You're missing the obvious: the "Neolithic Revolution" of increased human activity affected the Levant's climate to increase the local erosion. Unless you have evidence that the humans of 11.5 KYA directly eroded the landscape, which would require vastly larger populations and/or powerful technology for which there has been no evidence offered.
zz5555
5 / 5 (7) Jun 05, 2017
"We noted a sharp threefold increase in the fine sand that was carried into the Dead Sea by seasonal floods"

They found proof of increased erosion. What is the climate change that took place due to erosion?

....and the time period of 11,500 coincides with an ice age.

Why in the world did you think that the article was about "climate change that took place due to erosion"? The article is about how man changed the landscape 11500 years ago. The only place climate change is mentioned is how cores can be used to track it. Which is a "duh" kind of statement.

They don't try to connect the landscape change to climate change here. If you want to do that you have to go elsewhere, like Ruddiman (http://journals.s...ode=anra ).

I think they should require a test before allowing comments to make sure the commenter has actually read the article.
richdiggins
1 / 5 (4) Jun 05, 2017
OK, I see that you guys will continue to spin this into something its not. It sounds like most commentators are suggesting 'micro-climate' change.

Idiots!
rrwillsj
4 / 5 (4) Jun 05, 2017
With my vast, ephemerally psychotic fortuneteller's Third Eye of the Gnostic Wiseassery.

Envisions, that a hundred million years into the future. A giant cockroach archeology professor lecturing to a classroom of giant cockroach students. Comparing the skull of a dinosaur to that of a human. As heshe&it jokes that humanity is evidence that the size of one's brain is no proof of intelligence!
zz5555
4.8 / 5 (6) Jun 05, 2017
OK, I see that you guys will continue to spin this into something its not.

Hmmm, you jump to all the wrong conclusions about the article and somehow that becomes everyone else is spinning the article into something it's not. The buck never stops with you, does it? I bet you blame the dog when you fart.
richdiggins
1 / 5 (3) Jun 06, 2017
Hmmm, you jump to all the wrong conclusions about the article and ...


Exactly. Your comprehension of the article has led you to jump to conclusions which are not presented within the data and/or text of the publication.

I am assuming that your wildly assumptions and outright lack of comprehension have kept you living with your parents all these years.
zz5555
5 / 5 (5) Jun 06, 2017
Exactly. Your comprehension of the article has led you to jump to conclusions which are not presented within the data and/or text of the publication.

Interesting. So you'll be able to point to the point in the text where they come to, in your own words: "the conclusion that pre-historic farming + animal domestication somehow is related to climate change based on the core samples which show increased erosion around these early settlements." (Hint: They never do come to that conclusion. ;)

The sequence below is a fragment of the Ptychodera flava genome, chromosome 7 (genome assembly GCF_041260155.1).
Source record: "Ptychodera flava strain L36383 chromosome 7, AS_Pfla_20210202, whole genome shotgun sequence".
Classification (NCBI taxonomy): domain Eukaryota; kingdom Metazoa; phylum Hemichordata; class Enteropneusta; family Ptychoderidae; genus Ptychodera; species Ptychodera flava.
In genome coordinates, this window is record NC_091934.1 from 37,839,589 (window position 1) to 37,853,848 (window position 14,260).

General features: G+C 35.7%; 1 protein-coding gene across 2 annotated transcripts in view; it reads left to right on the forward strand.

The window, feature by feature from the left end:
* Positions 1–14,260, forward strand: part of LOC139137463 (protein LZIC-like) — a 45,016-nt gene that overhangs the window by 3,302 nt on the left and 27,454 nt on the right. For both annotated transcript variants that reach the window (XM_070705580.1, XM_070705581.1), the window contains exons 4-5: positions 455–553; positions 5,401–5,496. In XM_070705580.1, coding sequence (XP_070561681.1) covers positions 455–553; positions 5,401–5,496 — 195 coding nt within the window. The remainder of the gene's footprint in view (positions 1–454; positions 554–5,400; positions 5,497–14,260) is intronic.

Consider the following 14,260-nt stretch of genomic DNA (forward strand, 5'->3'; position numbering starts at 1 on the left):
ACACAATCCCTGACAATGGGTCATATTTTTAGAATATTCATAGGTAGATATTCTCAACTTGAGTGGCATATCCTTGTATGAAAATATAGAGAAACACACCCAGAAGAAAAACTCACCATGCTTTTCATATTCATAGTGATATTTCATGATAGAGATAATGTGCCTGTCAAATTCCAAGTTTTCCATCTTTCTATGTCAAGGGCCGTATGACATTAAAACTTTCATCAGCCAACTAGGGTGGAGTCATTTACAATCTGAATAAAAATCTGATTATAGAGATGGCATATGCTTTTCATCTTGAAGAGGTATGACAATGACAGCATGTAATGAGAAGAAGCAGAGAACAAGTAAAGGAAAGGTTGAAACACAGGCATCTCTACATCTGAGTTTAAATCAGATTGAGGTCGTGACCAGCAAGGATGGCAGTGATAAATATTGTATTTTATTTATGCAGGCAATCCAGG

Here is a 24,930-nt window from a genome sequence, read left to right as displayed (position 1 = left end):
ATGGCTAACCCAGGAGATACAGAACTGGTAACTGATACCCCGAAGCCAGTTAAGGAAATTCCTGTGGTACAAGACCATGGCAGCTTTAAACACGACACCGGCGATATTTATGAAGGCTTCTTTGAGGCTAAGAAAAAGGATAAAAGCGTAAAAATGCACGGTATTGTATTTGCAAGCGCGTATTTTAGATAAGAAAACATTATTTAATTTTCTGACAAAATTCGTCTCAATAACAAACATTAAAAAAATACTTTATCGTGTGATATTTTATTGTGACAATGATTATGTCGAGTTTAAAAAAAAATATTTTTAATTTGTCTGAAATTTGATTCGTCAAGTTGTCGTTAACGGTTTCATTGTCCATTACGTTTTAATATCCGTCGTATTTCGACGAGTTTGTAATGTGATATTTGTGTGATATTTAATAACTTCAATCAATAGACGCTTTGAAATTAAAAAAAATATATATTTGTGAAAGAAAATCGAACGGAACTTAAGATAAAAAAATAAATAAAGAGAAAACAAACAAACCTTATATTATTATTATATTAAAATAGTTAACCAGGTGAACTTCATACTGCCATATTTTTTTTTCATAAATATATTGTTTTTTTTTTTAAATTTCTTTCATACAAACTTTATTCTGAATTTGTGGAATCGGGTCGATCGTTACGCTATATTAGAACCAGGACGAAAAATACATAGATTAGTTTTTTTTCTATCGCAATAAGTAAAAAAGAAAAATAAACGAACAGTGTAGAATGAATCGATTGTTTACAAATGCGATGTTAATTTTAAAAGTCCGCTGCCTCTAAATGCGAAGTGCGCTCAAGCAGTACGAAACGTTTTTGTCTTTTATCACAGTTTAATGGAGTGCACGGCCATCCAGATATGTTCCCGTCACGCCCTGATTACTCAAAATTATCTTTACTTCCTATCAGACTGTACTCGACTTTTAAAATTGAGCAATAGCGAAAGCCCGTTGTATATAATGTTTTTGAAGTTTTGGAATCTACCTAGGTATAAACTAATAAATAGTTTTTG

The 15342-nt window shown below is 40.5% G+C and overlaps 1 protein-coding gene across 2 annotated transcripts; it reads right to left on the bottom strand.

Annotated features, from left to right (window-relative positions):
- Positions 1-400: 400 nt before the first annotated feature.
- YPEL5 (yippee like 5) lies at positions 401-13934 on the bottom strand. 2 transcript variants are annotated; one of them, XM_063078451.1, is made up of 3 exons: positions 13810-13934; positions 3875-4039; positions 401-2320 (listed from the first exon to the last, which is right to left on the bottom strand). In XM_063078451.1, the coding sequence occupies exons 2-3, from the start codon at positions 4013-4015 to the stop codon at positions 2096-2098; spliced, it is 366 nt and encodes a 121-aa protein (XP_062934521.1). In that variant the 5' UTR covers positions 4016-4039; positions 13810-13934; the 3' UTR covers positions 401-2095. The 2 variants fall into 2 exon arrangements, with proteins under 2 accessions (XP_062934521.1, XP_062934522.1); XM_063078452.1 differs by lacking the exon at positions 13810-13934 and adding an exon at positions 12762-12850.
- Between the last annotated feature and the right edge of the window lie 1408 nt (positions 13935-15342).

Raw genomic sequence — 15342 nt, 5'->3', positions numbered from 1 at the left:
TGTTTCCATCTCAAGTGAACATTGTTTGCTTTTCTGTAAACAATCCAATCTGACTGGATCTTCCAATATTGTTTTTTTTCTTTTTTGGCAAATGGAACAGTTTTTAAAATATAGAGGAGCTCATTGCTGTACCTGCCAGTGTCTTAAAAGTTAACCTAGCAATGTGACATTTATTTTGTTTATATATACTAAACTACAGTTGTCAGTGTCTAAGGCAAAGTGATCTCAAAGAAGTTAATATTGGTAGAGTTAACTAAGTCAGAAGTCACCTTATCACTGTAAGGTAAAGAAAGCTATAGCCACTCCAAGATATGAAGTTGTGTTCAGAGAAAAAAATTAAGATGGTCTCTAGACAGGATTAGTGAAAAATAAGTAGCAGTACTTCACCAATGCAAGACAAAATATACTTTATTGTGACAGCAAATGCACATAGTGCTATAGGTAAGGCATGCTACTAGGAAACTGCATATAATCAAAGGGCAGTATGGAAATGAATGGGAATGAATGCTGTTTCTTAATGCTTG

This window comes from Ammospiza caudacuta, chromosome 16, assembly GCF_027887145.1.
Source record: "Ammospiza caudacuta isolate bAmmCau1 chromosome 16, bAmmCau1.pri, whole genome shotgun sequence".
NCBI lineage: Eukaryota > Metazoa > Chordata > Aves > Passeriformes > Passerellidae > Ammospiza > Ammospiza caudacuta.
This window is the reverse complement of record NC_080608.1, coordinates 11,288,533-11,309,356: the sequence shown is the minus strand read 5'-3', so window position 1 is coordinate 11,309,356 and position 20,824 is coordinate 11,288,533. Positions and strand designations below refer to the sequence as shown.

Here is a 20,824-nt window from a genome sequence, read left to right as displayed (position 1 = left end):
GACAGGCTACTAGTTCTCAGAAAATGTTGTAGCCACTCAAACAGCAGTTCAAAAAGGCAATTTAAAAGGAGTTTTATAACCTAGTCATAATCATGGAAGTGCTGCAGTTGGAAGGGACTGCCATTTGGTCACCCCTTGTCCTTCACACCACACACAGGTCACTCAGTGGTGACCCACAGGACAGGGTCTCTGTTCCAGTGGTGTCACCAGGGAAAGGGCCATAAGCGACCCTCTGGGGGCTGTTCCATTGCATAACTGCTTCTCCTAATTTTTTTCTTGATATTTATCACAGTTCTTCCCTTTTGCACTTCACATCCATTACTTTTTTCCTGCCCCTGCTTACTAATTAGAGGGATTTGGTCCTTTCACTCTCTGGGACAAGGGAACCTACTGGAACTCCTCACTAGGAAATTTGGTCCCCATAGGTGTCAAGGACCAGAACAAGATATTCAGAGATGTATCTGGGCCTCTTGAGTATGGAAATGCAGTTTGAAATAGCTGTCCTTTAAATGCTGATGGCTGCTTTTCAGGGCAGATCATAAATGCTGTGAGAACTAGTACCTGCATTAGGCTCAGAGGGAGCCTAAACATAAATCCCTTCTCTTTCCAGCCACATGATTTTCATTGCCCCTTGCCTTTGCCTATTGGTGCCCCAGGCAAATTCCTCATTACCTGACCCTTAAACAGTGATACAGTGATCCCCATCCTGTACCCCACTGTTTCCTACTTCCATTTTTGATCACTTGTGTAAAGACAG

antialias_physorg
5 / 5 (5) Jun 06, 2017
Basic tutorial on how to read scientific publications:
1) Read what's in there
2) What's not in there isn't in there (No. Really. It's not. No matter how much you want it to be)
3) Any time you infer something that's not stated outright in the publication you are either wrong or - at the the very least - on extremely shaky ground not compatible with scientific principles
Hyperfuzzy
3 / 5 (2) Jun 06, 2017
Basic tutorial on how to read scientific publications:
1) Read what's in there
2) What's not in there isn't in there (No. Really. It's not. No matter how much you want it to be)
3) Any time you infer something that's not stated outright in the publication you are either wrong or - at the the very least - on extremely shaky ground not compatible with scientific principles

Huh? There are principles of Formal Logic. Try these, you'll find very few publications that follow formal logic, even Nobel Laureates. So what you read or quote has no merit without a proof. QED
EmceeSquared
4.3 / 5 (6) Jun 06, 2017
Hyperfuzzy:
Huh?


Well that was a gibberish salad.
carbon_unit
3 / 5 (2) Jun 06, 2017
Da Schneib: I do think you are a little off target here. (A rare event...) RD is correct in noting that this article is not about the earliest evidence of anthropogenic climate change, but rather the earliest evidence of anthropogenic environmental change. This is when humans appeared to first start screwing with the environment via farming, the precursor to the anthropogenic climate change yet to come. The only mention of climate here and in the abstract is to say that the climate of the time could not account for the extra sediment deposits. (The humans did it!) Or did I miss something??
Hyperfuzzy
1 / 5 (2) Jun 06, 2017
Or did I miss something??


How about the sphinx